Dedicated to Preserving the Memory and Legacy of the Berlin Airlift of 1948-1949
Until the early 21st Century the Berlin Airlift meant little more than a historical event spanning 1948 and 1949, when I was about eleven years of age. The significance of this was brought to my attention during an Air Force reunion at Ramey Air Force Base, Puerto Rico. One of the last remaining aircraft that participated, C-54E, tail number 44-9144, aka Spirit of Freedom flew from New Jersey to partake in our celebration.
Many significant things occurred during that celebration, but the one event that remains most prominent for me was when one engine developed a problem – two jugs (cylinders) blew out. Reciprocal engines were fading into the background, had been for a decade., complicating any chance of repair without calling someone from the mainland. However, two aging aircraft maintaineers, reciprocal mechanics, were among the reunion attendees.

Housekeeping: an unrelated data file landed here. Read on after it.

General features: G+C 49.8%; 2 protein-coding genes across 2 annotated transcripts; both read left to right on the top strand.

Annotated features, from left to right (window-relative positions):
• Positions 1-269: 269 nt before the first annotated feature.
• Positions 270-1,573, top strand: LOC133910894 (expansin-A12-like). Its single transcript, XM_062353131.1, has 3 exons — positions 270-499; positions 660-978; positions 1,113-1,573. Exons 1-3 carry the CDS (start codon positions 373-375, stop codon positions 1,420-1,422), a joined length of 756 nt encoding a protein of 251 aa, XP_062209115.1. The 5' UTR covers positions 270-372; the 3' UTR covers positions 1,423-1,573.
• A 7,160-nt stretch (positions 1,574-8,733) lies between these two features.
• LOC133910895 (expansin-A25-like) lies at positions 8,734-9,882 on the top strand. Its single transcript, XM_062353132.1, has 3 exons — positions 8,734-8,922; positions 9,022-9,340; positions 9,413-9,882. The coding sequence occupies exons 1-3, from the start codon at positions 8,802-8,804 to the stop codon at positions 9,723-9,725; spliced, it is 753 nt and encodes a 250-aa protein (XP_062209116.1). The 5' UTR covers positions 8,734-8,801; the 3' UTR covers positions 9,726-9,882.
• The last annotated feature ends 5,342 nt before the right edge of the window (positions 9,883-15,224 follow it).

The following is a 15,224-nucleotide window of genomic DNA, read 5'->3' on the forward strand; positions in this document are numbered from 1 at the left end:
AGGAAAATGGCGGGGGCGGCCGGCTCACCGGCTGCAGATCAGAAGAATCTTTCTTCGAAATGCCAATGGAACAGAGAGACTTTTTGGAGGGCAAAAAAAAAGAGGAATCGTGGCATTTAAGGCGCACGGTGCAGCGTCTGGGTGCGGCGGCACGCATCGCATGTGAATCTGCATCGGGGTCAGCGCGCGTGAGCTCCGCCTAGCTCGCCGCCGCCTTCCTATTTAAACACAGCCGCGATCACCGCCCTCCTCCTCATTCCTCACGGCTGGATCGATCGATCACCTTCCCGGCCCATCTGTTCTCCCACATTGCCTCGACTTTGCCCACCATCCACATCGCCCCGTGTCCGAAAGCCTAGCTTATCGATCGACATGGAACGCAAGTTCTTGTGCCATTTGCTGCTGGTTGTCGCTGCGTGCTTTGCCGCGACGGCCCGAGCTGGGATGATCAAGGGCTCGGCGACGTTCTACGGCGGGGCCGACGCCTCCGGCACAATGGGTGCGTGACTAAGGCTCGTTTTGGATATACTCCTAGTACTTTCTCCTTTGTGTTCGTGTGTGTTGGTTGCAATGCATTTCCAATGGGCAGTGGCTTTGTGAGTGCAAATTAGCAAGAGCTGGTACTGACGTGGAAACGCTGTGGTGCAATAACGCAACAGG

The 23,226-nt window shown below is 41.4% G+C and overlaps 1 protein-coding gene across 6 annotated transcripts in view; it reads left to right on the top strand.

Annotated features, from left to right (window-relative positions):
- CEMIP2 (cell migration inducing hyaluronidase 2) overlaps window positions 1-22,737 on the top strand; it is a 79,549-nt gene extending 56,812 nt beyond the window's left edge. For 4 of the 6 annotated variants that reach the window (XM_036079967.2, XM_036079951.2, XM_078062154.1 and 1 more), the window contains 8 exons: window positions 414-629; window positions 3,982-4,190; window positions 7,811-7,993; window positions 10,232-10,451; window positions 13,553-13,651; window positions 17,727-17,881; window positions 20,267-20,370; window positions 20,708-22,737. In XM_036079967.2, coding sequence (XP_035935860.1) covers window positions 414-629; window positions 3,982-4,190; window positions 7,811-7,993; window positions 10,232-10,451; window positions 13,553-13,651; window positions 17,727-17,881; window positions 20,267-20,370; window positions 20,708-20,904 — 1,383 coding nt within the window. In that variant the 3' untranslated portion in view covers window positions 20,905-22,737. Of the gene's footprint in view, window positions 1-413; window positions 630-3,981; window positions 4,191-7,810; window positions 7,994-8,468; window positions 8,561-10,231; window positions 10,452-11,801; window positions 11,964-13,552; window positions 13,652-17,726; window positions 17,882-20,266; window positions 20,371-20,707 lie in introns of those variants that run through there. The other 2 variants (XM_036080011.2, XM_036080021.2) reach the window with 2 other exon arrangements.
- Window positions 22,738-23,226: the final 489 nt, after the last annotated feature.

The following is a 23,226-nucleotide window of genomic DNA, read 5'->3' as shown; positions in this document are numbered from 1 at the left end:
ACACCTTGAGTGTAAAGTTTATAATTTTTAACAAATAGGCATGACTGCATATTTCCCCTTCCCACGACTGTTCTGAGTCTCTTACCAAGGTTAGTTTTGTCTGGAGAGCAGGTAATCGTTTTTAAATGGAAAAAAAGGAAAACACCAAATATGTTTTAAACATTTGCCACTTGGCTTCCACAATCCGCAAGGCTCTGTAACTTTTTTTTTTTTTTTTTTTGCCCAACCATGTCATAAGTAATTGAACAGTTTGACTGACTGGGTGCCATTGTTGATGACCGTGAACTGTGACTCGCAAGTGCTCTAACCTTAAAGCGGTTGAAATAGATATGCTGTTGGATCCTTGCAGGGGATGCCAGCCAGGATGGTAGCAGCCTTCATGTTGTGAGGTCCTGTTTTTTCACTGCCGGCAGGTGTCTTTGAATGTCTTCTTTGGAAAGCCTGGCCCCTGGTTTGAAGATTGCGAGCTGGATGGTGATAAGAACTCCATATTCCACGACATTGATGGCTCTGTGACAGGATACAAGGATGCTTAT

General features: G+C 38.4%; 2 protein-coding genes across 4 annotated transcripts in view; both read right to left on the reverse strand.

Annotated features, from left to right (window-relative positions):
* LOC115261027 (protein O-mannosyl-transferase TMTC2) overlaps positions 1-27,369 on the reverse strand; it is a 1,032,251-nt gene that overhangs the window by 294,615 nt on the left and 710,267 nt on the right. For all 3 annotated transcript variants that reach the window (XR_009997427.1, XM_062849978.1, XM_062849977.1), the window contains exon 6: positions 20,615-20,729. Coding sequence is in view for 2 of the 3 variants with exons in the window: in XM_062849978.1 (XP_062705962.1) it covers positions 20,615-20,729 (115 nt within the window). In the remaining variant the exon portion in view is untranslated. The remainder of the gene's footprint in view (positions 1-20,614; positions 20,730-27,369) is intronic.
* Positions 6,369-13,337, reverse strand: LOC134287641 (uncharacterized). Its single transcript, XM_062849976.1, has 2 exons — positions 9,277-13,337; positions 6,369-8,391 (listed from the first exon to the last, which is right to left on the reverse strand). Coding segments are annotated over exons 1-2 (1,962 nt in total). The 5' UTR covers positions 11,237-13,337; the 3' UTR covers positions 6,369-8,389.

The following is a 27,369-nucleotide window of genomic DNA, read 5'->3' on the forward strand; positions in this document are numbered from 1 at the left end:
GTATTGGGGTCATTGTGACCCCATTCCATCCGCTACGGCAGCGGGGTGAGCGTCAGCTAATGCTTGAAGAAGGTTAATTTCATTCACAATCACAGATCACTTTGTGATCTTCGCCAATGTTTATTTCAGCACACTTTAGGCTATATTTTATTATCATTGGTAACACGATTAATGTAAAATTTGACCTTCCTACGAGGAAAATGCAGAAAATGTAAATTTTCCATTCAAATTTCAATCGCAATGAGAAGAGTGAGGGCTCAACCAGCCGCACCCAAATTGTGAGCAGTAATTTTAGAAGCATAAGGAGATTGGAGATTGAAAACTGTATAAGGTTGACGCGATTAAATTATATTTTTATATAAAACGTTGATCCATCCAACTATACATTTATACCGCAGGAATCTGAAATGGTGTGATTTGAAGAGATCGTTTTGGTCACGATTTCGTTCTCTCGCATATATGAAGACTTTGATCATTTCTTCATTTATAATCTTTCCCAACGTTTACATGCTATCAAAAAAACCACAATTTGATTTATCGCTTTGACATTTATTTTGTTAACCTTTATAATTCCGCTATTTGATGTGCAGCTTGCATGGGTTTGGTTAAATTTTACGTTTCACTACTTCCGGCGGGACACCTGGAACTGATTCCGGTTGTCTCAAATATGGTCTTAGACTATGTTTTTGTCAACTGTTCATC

These mechanics had served at Ramey during the ’50s and ’60s during the pesence of the 50th Bomb Wing – B-36 bombers (six reciprocal engines and four jets).
The US Coast Guard, who now occupies the Ramey AFB hangars, scared up the necessary of parts and tools for the engine repairs. And the Spririt of Freedom was only a day late in beginning its journey back to New Jersey.
Below are two photos that reflect the significance of the Berlin Air Lift.
One of the most positive stories I’ve ever heard, or seen, is in the following video – Tom Brokaw with Gail Halvorsen, the Candy Bomber:
Many of the details featured in this blog were gleaned from from the website: <Spirit of Freedom, the plane>
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